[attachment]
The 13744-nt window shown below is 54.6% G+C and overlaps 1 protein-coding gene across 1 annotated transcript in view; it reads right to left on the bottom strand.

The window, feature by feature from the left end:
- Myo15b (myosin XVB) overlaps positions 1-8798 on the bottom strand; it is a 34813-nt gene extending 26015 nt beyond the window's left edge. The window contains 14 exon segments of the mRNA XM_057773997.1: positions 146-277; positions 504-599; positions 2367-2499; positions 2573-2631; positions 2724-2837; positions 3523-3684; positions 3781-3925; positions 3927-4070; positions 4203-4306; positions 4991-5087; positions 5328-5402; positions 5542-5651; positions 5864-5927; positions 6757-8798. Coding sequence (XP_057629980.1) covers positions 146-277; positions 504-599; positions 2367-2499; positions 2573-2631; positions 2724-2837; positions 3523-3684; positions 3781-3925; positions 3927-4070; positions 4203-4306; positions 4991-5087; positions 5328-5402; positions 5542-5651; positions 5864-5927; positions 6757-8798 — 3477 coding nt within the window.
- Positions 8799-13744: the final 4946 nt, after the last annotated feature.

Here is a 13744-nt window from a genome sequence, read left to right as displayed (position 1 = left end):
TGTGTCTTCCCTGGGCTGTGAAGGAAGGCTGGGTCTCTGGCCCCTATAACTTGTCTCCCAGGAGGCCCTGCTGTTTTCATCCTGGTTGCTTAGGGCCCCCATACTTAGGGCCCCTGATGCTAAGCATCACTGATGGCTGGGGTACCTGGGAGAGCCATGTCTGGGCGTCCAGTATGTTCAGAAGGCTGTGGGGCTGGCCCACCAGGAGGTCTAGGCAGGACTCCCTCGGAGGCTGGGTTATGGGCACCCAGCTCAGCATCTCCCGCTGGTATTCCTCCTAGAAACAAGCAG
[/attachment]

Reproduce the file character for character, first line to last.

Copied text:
The 13744-nt window shown below is 54.6% G+C and overlaps 1 protein-coding gene across 1 annotated transcript in view; it reads right to left on the bottom strand.

The window, feature by feature from the left end:
- Myo15b (myosin XVB) overlaps positions 1-8798 on the bottom strand; it is a 34813-nt gene extending 26015 nt beyond the window's left edge. The window contains 14 exon segments of the mRNA XM_057773997.1: positions 146-277; positions 504-599; positions 2367-2499; positions 2573-2631; positions 2724-2837; positions 3523-3684; positions 3781-3925; positions 3927-4070; positions 4203-4306; positions 4991-5087; positions 5328-5402; positions 5542-5651; positions 5864-5927; positions 6757-8798. Coding sequence (XP_057629980.1) covers positions 146-277; positions 504-599; positions 2367-2499; positions 2573-2631; positions 2724-2837; positions 3523-3684; positions 3781-3925; positions 3927-4070; positions 4203-4306; positions 4991-5087; positions 5328-5402; positions 5542-5651; positions 5864-5927; positions 6757-8798 — 3477 coding nt within the window.
- Positions 8799-13744: the final 4946 nt, after the last annotated feature.

Here is a 13744-nt window from a genome sequence, read left to right as displayed (position 1 = left end):
TGTGTCTTCCCTGGGCTGTGAAGGAAGGCTGGGTCTCTGGCCCCTATAACTTGTCTCCCAGGAGGCCCTGCTGTTTTCATCCTGGTTGCTTAGGGCCCCCATACTTAGGGCCCCTGATGCTAAGCATCACTGATGGCTGGGGTACCTGGGAGAGCCATGTCTGGGCGTCCAGTATGTTCAGAAGGCTGTGGGGCTGGCCCACCAGGAGGTCTAGGCAGGACTCCCTCGGAGGCTGGGTTATGGGCACCCAGCTCAGCATCTCCCGCTGGTATTCCTCCTAGAAACAAGCAG